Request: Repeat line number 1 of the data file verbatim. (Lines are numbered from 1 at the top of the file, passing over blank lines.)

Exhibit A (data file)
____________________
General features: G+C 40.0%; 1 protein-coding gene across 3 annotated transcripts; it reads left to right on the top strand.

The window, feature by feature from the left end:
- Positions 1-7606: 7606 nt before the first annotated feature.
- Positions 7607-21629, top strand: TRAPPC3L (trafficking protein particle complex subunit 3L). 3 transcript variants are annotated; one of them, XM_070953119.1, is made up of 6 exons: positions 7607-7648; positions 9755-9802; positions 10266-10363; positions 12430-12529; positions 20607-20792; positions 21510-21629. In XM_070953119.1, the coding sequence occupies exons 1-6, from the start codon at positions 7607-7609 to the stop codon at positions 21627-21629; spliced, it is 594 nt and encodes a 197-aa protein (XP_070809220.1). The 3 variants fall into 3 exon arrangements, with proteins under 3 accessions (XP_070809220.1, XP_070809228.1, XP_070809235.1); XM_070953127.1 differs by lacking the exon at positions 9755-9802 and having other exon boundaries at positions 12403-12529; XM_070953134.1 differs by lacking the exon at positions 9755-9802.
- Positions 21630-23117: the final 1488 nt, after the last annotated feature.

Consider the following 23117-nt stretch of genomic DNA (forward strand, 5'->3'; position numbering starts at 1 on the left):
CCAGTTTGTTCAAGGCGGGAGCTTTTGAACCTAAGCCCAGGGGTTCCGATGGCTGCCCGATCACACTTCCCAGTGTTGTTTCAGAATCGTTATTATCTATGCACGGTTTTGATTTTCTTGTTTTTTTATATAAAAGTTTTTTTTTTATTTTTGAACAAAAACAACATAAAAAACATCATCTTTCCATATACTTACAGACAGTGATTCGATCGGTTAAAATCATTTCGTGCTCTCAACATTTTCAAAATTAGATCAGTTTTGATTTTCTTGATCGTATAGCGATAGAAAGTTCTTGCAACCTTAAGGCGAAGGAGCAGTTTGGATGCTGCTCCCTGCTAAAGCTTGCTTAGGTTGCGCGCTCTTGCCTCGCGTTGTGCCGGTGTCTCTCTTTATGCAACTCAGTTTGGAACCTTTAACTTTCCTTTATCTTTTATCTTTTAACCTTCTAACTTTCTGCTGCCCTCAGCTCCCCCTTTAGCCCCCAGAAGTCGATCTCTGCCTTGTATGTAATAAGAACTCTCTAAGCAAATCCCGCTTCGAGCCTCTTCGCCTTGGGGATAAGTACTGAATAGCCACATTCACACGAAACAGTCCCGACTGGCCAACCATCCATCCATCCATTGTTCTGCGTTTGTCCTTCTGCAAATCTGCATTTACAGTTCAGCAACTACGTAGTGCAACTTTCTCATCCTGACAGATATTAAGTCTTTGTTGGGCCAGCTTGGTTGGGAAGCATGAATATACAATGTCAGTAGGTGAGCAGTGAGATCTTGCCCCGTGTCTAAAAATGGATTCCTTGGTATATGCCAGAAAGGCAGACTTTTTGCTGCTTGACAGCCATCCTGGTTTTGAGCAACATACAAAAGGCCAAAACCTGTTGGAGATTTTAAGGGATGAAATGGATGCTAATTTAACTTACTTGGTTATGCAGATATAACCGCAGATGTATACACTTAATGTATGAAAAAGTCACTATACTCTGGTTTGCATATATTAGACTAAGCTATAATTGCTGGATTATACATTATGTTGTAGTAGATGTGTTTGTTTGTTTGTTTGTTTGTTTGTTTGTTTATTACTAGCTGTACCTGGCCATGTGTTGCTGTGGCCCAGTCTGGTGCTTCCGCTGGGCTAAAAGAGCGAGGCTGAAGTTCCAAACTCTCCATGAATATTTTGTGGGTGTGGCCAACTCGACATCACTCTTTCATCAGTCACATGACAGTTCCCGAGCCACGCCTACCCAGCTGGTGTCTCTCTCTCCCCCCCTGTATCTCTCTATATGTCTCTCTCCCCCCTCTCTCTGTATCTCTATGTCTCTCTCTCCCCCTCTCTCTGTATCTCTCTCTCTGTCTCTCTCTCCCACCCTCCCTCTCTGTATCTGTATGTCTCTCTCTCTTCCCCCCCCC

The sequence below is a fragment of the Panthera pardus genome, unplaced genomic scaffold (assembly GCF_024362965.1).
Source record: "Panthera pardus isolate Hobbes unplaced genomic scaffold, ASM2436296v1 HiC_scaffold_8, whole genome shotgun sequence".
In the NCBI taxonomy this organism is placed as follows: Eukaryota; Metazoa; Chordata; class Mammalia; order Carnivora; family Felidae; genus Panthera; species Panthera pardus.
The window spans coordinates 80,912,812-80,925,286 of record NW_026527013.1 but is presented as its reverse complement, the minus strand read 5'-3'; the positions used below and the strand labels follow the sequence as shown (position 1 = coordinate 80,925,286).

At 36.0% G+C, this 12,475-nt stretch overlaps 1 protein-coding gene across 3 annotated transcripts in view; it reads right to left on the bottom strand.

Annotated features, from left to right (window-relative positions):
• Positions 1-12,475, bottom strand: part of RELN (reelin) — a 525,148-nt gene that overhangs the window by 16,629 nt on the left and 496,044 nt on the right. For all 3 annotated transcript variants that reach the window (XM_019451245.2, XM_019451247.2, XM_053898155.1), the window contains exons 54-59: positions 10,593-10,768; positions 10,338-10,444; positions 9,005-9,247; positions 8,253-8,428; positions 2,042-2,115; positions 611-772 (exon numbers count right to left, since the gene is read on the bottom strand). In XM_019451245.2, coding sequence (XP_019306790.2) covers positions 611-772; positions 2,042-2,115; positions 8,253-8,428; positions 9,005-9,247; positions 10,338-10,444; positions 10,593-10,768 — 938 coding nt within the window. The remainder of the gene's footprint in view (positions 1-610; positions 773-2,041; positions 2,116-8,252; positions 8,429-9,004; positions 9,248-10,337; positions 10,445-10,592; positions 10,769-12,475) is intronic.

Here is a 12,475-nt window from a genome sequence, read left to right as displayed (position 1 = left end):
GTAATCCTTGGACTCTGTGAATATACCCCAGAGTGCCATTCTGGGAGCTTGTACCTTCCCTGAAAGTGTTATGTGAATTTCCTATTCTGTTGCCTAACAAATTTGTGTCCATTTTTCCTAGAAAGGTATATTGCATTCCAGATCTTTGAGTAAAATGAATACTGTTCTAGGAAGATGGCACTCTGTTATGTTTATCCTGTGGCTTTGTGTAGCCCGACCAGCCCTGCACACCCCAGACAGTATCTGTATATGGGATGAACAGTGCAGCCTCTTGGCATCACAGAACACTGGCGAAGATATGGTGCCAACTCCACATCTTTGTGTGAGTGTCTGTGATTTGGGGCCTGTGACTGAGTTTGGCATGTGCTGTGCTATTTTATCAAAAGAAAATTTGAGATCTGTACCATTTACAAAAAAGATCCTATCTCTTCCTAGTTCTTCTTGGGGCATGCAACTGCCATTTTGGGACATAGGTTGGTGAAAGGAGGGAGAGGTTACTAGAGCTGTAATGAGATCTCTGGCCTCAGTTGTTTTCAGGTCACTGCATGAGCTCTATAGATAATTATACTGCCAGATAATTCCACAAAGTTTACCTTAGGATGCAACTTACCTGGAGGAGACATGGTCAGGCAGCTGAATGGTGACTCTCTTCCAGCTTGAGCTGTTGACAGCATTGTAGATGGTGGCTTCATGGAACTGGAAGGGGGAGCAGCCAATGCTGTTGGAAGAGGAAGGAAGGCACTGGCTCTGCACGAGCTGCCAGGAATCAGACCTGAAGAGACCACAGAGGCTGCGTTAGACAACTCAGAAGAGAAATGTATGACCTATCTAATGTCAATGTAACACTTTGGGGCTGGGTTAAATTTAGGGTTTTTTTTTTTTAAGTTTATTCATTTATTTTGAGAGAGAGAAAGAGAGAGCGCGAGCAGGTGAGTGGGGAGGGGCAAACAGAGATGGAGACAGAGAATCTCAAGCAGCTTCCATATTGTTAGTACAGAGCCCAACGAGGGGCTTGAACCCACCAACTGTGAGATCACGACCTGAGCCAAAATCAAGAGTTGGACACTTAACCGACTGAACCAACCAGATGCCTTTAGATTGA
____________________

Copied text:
General features: G+C 40.0%; 1 protein-coding gene across 3 annotated transcripts; it reads left to right on the top strand.